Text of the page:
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January 18, 2009

Pro-life rally to be held here on Jan. 18

By Alicja Pozywio


Not everyone can go to Washington to help defend the sanctity of life. Not everyone who wants to be a part of the national March for Life has to go to Washington, D.C. in order to show their solidarity.

This year, for the fourth time, Chicago will have its own March for Life marking the 36th anniversary of Roe v. Wade, the 1973 Supreme Court decision legalizing abortion in the United States.

“By organizing this demonstration we can extend the march which will take place in Washington D.C., throughout the rest of country,” said Rick Ryan, cofounder of March for Life in Chicago. “We can together cooperate in protesting this unjust law. Chicago, among many other cities will stand up for the rights of the unborn babies.”

The local march is organized by volunteers from the Missionaries of the Holy Innocents, local parishes, the archdiocesan Respect Life Office and some Christian pro-life groups. It will take place on Jan. 18 immediately following 12:30 p.m. Mass at Holy Name Cathedral at State and Superior streets.

Beginning on the front steps of the cathedral, it will proceed north on State Street to Chicago Avenue, and then east to the Old Chicago Water Tower at 800 N. Michigan Ave., where a prayer vigil will be held.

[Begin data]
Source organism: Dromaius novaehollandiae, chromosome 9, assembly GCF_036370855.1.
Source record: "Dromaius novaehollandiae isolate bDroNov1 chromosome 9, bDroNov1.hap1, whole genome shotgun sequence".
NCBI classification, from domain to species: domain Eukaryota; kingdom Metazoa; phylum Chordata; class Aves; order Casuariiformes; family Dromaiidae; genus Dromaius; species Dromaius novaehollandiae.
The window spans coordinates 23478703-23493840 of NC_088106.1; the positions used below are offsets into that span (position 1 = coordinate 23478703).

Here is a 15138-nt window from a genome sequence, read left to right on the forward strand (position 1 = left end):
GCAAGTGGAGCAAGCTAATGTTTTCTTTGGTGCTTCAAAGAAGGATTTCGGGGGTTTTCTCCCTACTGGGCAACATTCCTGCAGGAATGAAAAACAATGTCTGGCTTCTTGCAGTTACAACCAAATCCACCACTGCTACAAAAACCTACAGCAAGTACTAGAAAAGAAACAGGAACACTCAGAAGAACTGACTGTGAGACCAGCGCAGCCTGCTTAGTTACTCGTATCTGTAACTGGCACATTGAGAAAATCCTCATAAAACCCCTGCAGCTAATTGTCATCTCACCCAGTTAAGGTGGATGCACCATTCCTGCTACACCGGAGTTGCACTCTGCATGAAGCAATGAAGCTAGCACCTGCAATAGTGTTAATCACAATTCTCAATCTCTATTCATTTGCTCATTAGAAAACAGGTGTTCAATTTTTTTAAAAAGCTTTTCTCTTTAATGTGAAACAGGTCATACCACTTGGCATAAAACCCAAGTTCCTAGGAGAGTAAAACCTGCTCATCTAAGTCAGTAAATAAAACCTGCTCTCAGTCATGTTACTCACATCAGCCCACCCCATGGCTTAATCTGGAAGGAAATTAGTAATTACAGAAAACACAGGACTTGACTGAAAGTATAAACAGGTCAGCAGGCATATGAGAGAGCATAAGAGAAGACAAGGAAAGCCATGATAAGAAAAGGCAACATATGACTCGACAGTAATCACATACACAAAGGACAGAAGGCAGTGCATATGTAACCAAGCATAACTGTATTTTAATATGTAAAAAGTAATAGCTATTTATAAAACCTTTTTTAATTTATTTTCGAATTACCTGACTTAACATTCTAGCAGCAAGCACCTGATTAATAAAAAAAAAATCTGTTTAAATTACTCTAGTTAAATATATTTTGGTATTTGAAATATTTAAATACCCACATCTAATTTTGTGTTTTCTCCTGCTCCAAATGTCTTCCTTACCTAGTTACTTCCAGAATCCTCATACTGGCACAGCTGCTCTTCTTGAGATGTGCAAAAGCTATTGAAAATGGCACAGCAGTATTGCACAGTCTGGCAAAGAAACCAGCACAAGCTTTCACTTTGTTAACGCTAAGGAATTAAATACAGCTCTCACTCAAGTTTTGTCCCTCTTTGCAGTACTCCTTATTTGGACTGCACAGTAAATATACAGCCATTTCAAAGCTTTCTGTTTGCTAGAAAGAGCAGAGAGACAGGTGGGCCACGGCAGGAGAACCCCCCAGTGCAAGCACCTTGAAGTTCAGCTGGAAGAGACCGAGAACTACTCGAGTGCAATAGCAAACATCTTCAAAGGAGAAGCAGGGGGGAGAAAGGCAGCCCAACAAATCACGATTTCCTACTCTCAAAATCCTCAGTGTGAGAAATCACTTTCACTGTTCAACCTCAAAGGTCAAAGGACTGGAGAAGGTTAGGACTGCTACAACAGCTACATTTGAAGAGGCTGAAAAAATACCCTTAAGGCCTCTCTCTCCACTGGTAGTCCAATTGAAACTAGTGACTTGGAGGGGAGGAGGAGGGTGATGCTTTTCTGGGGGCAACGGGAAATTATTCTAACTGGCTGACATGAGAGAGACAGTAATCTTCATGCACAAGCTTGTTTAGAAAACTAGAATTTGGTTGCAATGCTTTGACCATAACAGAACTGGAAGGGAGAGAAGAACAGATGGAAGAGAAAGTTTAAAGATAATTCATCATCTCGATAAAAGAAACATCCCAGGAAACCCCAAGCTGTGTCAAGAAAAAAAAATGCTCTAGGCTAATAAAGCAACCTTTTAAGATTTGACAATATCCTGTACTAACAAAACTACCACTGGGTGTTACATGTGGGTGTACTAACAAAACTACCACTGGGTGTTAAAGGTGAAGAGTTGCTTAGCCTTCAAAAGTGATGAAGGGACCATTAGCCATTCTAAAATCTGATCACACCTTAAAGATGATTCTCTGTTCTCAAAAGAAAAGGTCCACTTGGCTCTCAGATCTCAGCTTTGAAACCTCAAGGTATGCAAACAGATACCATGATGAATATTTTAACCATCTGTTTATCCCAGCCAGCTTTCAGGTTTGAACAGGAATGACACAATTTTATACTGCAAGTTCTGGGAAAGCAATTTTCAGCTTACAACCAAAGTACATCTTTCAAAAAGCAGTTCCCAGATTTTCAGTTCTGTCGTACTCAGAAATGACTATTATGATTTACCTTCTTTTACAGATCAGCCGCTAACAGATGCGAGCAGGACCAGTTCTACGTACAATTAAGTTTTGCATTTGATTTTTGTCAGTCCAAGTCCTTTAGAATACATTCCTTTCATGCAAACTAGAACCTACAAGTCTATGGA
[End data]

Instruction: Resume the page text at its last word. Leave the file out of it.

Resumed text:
While marching, the participants will pray for a conversion of the nation. Especially remembered in the prayers will be the women and men who participated in different ways in the abortion of over 50 million babies since the passage of Roe v. Wade.

“We are expecting a crowd of about 200 people to gather in front of the Chicago cathedral,” said Charlotte Isaacson, founder of Chicago March for Life.

The estimated number of participants has doubled since the first march was organized. “It happened in the past that random people whom we were passing on Michigan Avenue joined us after finding out what purpose the march served,” Isaacson said.

Frustrated, not angry

Typically, the march is a very peaceful event. The participants sing, pray and carry various signs. Despite this peaceful history, the pro-life movement is often perceived to be an angry crowd.

“We are not angry. As a group we are frustrated that this Christian nation, America, is watching the rights of human beings taken away from them. We are upset with the law which aborts the life of innocents,” said Ryan.

Just like the march in Washington, the Chicago march creates an opportunity for education on abortion. After the march, Joe and Ann Scheidler of the Chicago- based Pro-Life Action League will speak to the group. Anyone is invited to attend.

Emily Hergenrother, who has been involved with the march from its very beginning, said, “We are pro-life people and we have to make ourselves known, because life is so precious it has to be defended.”